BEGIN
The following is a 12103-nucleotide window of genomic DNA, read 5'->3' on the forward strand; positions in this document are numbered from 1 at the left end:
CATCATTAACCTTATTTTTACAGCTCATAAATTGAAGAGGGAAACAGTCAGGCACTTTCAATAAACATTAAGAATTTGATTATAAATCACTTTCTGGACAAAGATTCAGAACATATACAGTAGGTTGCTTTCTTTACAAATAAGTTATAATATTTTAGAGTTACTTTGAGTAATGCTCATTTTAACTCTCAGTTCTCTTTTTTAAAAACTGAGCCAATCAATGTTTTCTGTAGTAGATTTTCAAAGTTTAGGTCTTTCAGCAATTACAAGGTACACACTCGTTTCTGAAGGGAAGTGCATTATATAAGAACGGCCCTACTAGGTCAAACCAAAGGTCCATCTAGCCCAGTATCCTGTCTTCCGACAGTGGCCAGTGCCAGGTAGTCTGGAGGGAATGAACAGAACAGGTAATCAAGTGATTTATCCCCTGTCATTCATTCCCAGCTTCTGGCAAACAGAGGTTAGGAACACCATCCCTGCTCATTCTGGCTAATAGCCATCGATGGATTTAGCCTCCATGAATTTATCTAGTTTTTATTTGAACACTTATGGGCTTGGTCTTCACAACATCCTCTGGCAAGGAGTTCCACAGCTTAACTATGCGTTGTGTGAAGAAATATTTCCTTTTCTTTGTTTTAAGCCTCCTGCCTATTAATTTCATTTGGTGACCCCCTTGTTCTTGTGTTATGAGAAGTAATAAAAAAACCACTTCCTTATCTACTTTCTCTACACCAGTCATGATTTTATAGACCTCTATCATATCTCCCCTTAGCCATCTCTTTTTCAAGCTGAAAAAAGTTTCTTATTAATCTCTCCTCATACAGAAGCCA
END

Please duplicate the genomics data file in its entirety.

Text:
The following is a 12103-nucleotide window of genomic DNA, read 5'->3' on the forward strand; positions in this document are numbered from 1 at the left end:
CATCATTAACCTTATTTTTACAGCTCATAAATTGAAGAGGGAAACAGTCAGGCACTTTCAATAAACATTAAGAATTTGATTATAAATCACTTTCTGGACAAAGATTCAGAACATATACAGTAGGTTGCTTTCTTTACAAATAAGTTATAATATTTTAGAGTTACTTTGAGTAATGCTCATTTTAACTCTCAGTTCTCTTTTTTAAAAACTGAGCCAATCAATGTTTTCTGTAGTAGATTTTCAAAGTTTAGGTCTTTCAGCAATTACAAGGTACACACTCGTTTCTGAAGGGAAGTGCATTATATAAGAACGGCCCTACTAGGTCAAACCAAAGGTCCATCTAGCCCAGTATCCTGTCTTCCGACAGTGGCCAGTGCCAGGTAGTCTGGAGGGAATGAACAGAACAGGTAATCAAGTGATTTATCCCCTGTCATTCATTCCCAGCTTCTGGCAAACAGAGGTTAGGAACACCATCCCTGCTCATTCTGGCTAATAGCCATCGATGGATTTAGCCTCCATGAATTTATCTAGTTTTTATTTGAACACTTATGGGCTTGGTCTTCACAACATCCTCTGGCAAGGAGTTCCACAGCTTAACTATGCGTTGTGTGAAGAAATATTTCCTTTTCTTTGTTTTAAGCCTCCTGCCTATTAATTTCATTTGGTGACCCCCTTGTTCTTGTGTTATGAGAAGTAATAAAAAAACCACTTCCTTATCTACTTTCTCTACACCAGTCATGATTTTATAGACCTCTATCATATCTCCCCTTAGCCATCTCTTTTTCAAGCTGAAAAAAGTTTCTTATTAATCTCTCCTCATACAGAAGCCA